Federal prosecutors say criminal charges have been filed against 14 people, including attorneys and Wall Street professionals, in a widening $25 million insider trading case that has already snared one of the richest men in America.
According to court papers filed in U.S. District Court in Manhattan, Zvi Goffer operated an insider trading network in 2007 and 2008 that included a lawyer who fed tips gleaned from his firm's work on acquisition deals.
Goffer worked at Shottenfeld Group LLC in Manhattan in 2007 and at Galleon Group for the first nine months of 2008 before he started his own trading firm, the papers said.
Last month, authorities arrested Galleon Group founder Raj Rajaratnam (pictured) and five others in an insider trading scheme that the Securities and Exchange Commission estimated produced $25 million in profits for its participants. A bail hearing for Rajaratnam, who is free on $100 million bail, was scheduled for later Thursday.
Rajaratnam has denied through his lawyer participating in the scheme to use inside information to trade stocks at a profit ahead of public announcements.
In court papers, new details about the alleged scheme emerged to show how the government built its case.
The papers put Goffer in a central role. It was not immediately clear who would represent him at an initial court appearance.
A criminal complaint prepared by FBI Agent David Makol said Goffer paid others to obtain secrets about public companies' planned merger and acquisition activity that he then used to execute profitable securities trades.
The complaint said Goffer provided conspirators with prepaid cellular telephones so they could communicate in a way that reduced their chance of detection by law enforcement.
Among those who fed him tips that reached Goffer was Arthur Cutillo, a lawyer with Ropes & Gray, a law firm that held secrets regarding mergers and acquisitions, the complaint said. The tips included information about the announcement in September 2007 that Bain Capital Partners LLC would acquire 3Com, a technology company, the court papers said.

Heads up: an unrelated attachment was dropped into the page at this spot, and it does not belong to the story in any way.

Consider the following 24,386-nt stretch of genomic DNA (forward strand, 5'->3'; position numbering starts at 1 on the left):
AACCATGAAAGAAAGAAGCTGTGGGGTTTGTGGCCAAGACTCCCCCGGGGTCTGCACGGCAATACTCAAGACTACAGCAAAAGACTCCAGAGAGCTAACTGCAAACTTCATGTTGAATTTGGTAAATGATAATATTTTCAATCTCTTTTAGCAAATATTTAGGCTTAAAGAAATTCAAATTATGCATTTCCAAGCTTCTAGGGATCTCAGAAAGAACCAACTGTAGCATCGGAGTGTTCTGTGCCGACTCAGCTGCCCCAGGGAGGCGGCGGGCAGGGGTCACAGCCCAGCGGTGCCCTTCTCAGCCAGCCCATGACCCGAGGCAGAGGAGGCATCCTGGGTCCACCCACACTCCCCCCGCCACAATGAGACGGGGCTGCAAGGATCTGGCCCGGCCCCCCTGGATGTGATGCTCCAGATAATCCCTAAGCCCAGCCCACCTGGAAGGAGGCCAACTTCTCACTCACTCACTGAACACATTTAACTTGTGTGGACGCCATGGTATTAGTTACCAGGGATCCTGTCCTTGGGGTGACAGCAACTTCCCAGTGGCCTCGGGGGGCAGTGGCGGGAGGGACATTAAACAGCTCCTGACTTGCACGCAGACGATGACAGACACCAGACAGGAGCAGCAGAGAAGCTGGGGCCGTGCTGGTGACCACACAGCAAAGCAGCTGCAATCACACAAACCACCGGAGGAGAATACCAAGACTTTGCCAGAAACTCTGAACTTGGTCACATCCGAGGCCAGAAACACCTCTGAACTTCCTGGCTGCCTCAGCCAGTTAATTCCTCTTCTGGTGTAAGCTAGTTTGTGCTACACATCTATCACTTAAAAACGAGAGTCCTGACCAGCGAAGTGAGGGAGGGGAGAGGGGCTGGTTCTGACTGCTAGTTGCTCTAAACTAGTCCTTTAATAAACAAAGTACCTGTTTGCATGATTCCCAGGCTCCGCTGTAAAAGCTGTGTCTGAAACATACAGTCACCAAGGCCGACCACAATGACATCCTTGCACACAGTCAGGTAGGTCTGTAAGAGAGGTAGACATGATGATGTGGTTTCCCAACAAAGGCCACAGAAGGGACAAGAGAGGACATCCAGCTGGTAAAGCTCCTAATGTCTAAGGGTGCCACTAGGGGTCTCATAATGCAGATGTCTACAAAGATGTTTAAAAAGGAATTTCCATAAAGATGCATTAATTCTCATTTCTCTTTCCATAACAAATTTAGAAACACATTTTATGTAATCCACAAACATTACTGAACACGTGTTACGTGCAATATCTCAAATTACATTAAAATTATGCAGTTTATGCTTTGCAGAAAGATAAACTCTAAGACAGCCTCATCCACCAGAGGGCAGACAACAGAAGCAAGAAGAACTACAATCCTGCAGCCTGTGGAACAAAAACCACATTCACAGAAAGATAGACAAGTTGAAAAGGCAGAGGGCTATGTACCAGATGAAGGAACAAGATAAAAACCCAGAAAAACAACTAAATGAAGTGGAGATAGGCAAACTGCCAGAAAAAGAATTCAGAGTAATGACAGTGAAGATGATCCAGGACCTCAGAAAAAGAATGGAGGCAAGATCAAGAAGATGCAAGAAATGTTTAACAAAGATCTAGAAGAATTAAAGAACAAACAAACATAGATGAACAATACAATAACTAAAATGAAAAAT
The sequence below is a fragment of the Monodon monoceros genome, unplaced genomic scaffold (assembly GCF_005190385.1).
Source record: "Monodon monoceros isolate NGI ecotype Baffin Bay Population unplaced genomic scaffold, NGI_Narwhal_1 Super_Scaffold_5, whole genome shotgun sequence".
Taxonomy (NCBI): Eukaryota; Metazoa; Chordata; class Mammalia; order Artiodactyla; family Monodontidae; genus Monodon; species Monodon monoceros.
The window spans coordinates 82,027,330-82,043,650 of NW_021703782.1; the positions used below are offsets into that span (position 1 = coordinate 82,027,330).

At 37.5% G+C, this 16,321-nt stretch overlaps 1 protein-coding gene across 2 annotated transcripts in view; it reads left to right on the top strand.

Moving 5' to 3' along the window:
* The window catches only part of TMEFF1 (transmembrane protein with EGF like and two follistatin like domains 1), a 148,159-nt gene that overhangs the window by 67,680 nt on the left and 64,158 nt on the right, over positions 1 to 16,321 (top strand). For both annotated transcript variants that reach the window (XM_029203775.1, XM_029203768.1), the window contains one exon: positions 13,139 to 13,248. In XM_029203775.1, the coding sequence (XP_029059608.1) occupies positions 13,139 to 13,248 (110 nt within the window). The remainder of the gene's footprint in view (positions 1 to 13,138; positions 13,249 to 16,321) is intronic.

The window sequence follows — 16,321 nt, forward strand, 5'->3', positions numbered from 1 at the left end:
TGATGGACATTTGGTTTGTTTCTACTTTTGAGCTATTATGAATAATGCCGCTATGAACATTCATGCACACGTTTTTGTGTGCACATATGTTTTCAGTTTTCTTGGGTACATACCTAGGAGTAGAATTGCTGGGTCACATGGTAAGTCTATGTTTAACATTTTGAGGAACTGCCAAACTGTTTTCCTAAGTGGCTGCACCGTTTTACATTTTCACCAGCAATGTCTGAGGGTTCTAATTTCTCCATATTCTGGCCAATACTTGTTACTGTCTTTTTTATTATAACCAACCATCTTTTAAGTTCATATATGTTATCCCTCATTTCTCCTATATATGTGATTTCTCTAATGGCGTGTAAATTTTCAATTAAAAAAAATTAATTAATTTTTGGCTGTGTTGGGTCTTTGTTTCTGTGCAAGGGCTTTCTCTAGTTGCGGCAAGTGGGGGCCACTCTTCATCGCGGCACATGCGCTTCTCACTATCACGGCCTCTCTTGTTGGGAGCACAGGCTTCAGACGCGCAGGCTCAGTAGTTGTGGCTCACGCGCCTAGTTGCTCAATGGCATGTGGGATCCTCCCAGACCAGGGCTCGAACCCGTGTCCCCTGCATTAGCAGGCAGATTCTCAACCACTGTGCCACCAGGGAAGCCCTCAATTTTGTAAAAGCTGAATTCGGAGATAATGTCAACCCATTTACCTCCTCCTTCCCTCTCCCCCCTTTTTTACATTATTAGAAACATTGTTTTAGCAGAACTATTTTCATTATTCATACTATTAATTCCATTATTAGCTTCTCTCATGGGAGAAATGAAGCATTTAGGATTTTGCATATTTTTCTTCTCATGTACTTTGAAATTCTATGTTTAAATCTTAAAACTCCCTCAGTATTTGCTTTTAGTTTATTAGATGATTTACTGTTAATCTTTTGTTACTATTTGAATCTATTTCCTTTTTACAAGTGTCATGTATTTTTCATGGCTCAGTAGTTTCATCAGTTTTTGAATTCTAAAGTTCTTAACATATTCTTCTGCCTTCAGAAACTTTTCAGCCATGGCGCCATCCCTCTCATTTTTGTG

According to the complaint, Cutillo fed tips to another lawyer, Jason Goldfarb, who relayed them to Goffer.
In a statement, Ropes & Gray said it was "deeply disappointed to learn about this situation, which suggests an extreme breach of this person's duty of trust to our clients and to the firm."
It added: "We cannot comment in detail on an ongoing investigation but we are moving quickly to protect our clients and are cooperating fully with authorities."
The complaint said the government broke the case with the help of a confidential informant and three court-authorized wiretaps, including one on Goffer's cellphone that captured conversations in 2007 and 2008 and another on Goldfarb's phone.
The informant, who executed trades based on insider information while working at a hedge fund, has cooperated with the FBI since July 2007 and has agreed to plead guilty to charges of conspiracy and securities fraud in the hopes of getting leniency, the complaint said.
The U.S. attorney in Manhattan, the FBI and the Securities and Exchange Commission scheduled a midday news conference Thursday to discuss the case.
SEC spokesman John Nester in Washington declined to comment.
Associated Press writers Tom Hays in New York and Marcy Gordon in Washington contributed to this story.
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